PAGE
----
In conclusion, I began this essay by citing the three essential attributes that have characterized Cameroon’s march towards a truly liberal democratic society – the Cameroonian people’s quest for freedom, the Cameroonian willingness to learn and experiment with new ideals and ideas, and the visionary and astute leadership of the country under President Paul Biya
As we as Cameroonians go to the polls to re-elect the leadership for the next years we must reflect on the peace and stability we have enjoyed UP to this point on the continent of Africa, something we have always taken for granted. We must also understand that the leader we elect TOMORROW must be someone who will ensure that the work of all of our great leaders of the past, whose blood and tears, ideas and fortitude brought us this far IS MAINTAINED. What we want is a leadership that guarantees continuity.
As we remember them, we must note that there are also the unknown and unsung heroes of our country whose stories have been buried with them. We also celebrate this day in their honor. In the same vein, we humbly pay homage to the following leaders who are no longer with us: Andre Marie Mbida, Mayi Matip, Ernest Ouandie, Felix Moumie, Reuben Um Nyobe, Ahmadou Ahidjo, Solomon Tandeng Muna, E.M.L Endeley, P.M. Kalle, N.N Mbile, Chief Abel Mukete of Kumba, Chief Victor Ngomo Obie of Ndian, Douala Manga Bell, Charles Atangana, Charles Okala etc., etc. We go to the polls this day in their honor, for, without their sacrifices we will not be standing here today.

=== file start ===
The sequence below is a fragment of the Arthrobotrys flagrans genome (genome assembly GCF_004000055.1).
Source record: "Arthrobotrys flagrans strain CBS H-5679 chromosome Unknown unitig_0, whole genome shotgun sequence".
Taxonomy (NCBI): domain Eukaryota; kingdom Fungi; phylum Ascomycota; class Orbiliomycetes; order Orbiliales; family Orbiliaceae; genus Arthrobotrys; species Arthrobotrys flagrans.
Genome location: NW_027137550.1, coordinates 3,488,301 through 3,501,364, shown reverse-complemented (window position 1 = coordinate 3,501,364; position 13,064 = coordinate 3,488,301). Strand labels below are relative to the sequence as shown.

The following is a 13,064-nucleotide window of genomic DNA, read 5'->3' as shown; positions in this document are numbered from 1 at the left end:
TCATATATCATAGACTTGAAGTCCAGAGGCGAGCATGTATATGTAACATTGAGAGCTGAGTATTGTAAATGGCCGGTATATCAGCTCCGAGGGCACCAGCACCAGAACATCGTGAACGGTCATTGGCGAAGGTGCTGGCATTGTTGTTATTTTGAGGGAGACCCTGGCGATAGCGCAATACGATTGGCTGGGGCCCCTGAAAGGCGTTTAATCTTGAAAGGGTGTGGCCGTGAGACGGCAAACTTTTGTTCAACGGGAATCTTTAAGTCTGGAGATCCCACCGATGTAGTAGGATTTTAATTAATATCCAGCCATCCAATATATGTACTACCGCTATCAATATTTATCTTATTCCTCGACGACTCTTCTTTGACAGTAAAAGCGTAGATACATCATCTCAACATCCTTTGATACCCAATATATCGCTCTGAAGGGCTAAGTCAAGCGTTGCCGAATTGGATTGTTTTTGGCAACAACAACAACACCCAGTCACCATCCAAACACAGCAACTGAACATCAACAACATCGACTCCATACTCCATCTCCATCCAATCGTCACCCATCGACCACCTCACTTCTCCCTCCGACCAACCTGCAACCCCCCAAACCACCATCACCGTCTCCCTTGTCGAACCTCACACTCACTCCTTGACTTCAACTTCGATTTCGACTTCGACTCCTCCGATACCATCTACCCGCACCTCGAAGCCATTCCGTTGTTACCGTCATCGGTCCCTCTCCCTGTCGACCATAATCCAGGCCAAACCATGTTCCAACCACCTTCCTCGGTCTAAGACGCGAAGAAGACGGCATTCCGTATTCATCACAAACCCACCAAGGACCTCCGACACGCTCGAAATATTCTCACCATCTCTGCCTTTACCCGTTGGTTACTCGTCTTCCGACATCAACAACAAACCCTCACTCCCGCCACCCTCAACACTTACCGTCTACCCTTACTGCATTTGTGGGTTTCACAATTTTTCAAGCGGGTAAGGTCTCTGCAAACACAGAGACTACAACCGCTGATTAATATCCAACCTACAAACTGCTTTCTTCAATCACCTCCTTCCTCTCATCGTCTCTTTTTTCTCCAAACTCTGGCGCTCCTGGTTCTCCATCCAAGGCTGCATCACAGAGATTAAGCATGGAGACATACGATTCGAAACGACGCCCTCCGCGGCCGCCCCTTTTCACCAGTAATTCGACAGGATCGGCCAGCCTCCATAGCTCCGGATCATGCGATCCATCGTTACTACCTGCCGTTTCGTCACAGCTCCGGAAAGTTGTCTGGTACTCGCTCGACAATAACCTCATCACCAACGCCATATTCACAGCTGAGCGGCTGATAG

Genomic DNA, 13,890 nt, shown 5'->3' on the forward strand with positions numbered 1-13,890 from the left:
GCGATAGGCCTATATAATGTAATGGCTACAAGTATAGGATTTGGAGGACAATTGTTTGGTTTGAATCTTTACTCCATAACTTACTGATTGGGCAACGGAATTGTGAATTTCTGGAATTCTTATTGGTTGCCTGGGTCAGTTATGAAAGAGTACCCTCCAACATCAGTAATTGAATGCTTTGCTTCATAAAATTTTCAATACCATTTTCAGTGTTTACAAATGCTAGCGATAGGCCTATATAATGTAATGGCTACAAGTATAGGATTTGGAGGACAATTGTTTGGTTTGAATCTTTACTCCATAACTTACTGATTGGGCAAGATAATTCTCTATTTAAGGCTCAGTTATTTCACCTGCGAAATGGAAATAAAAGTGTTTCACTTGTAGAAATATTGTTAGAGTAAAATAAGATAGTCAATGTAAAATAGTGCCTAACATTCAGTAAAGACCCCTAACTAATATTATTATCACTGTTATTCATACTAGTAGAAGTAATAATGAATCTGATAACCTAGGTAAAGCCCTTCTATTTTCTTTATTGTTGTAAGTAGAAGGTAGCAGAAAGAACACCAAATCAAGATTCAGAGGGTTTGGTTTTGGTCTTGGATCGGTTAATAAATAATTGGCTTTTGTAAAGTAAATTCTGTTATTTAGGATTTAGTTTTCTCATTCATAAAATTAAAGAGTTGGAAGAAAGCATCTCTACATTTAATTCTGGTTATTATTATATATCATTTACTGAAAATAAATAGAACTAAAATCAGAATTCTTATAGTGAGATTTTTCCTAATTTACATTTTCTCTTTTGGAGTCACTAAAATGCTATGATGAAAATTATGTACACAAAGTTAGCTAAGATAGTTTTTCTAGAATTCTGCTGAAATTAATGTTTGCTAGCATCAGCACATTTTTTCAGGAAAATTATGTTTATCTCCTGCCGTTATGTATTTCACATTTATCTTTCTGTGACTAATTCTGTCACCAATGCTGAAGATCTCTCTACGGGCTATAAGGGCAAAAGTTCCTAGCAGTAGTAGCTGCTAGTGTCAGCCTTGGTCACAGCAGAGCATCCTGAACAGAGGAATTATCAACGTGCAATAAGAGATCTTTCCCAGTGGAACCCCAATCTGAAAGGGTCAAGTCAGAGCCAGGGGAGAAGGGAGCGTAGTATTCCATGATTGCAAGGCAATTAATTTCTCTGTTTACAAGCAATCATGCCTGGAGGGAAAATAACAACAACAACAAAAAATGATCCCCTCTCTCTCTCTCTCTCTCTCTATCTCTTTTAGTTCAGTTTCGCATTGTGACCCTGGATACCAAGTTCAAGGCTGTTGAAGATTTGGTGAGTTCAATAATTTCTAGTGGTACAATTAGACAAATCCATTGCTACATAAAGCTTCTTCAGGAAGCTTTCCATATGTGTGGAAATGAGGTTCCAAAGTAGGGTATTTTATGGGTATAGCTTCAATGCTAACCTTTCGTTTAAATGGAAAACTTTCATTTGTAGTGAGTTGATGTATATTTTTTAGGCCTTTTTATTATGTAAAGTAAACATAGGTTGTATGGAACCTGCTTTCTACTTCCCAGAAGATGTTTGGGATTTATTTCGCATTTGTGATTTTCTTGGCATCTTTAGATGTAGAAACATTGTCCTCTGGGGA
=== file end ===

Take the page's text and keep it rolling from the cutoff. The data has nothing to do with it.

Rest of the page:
On this day also, we must all re-affirm our commitment to the development of Cameroon, the country which we so dearly love, and, to the leadership of Cameroon headed by President Paul Biya whose magnanimity has brought us where we are today. He has been the captain of the ship throughout this period and we owe him an eternal debt of gratitude. He has done a lot for the nation, what then can each of us do to take these democratic gains forward and now?
At this point, I will return to the words of Dr. Fonlon who asked the question that has stood the test of times: “Will we, as Cameroonians Make or Mar?” In my humble opinion we must rally behind the candidacy of President Paul Biya. With his election, history will bear us witness that we do not want to make the mistakes that our neighbors have made, and that we as Cameroonians are willing and committed to the future of our beloved country Cameroon.
Go to the Polls and VOTE for the candidacy of President PAUL BIYA
Dr. Henry Akwo Elonge is an Associate Professor of Public Administration in Clark Atlanta University in Atlanta, Georgia and the author of Cameroon Parliament Volume One (1940-1990).